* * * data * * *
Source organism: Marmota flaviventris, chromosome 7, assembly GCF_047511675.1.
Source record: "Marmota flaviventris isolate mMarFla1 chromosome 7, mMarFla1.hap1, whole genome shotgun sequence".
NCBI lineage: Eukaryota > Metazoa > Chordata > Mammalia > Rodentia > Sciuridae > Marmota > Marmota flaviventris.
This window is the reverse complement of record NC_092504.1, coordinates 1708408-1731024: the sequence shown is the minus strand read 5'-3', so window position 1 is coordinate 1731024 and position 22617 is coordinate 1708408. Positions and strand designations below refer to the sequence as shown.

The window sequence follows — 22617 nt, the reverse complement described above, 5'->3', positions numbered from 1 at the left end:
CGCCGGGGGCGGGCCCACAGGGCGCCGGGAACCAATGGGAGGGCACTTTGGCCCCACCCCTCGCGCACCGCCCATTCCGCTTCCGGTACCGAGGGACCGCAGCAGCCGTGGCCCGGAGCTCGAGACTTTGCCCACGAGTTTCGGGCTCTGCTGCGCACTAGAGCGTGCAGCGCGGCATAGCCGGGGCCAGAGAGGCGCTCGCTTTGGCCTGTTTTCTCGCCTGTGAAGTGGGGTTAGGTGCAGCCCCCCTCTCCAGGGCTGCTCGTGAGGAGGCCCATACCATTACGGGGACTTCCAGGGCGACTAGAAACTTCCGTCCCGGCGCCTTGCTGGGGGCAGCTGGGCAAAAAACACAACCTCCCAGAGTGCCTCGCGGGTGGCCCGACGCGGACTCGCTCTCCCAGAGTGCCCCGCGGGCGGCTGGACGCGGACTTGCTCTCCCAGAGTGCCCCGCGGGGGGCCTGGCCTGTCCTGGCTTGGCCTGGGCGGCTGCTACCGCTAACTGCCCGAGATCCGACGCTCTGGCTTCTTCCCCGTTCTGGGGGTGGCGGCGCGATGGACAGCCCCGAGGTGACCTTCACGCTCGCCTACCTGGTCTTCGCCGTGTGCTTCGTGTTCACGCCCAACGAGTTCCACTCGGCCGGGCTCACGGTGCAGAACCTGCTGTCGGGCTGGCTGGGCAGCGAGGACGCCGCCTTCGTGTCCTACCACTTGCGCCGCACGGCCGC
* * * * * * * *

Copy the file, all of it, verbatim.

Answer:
Source organism: Marmota flaviventris, chromosome 7, assembly GCF_047511675.1.
Source record: "Marmota flaviventris isolate mMarFla1 chromosome 7, mMarFla1.hap1, whole genome shotgun sequence".
NCBI lineage: Eukaryota > Metazoa > Chordata > Mammalia > Rodentia > Sciuridae > Marmota > Marmota flaviventris.
This window is the reverse complement of record NC_092504.1, coordinates 1708408-1731024: the sequence shown is the minus strand read 5'-3', so window position 1 is coordinate 1731024 and position 22617 is coordinate 1708408. Positions and strand designations below refer to the sequence as shown.

The window sequence follows — 22617 nt, the reverse complement described above, 5'->3', positions numbered from 1 at the left end:
CGCCGGGGGCGGGCCCACAGGGCGCCGGGAACCAATGGGAGGGCACTTTGGCCCCACCCCTCGCGCACCGCCCATTCCGCTTCCGGTACCGAGGGACCGCAGCAGCCGTGGCCCGGAGCTCGAGACTTTGCCCACGAGTTTCGGGCTCTGCTGCGCACTAGAGCGTGCAGCGCGGCATAGCCGGGGCCAGAGAGGCGCTCGCTTTGGCCTGTTTTCTCGCCTGTGAAGTGGGGTTAGGTGCAGCCCCCCTCTCCAGGGCTGCTCGTGAGGAGGCCCATACCATTACGGGGACTTCCAGGGCGACTAGAAACTTCCGTCCCGGCGCCTTGCTGGGGGCAGCTGGGCAAAAAACACAACCTCCCAGAGTGCCTCGCGGGTGGCCCGACGCGGACTCGCTCTCCCAGAGTGCCCCGCGGGCGGCTGGACGCGGACTTGCTCTCCCAGAGTGCCCCGCGGGGGGCCTGGCCTGTCCTGGCTTGGCCTGGGCGGCTGCTACCGCTAACTGCCCGAGATCCGACGCTCTGGCTTCTTCCCCGTTCTGGGGGTGGCGGCGCGATGGACAGCCCCGAGGTGACCTTCACGCTCGCCTACCTGGTCTTCGCCGTGTGCTTCGTGTTCACGCCCAACGAGTTCCACTCGGCCGGGCTCACGGTGCAGAACCTGCTGTCGGGCTGGCTGGGCAGCGAGGACGCCGCCTTCGTGTCCTACCACTTGCGCCGCACGGCCGC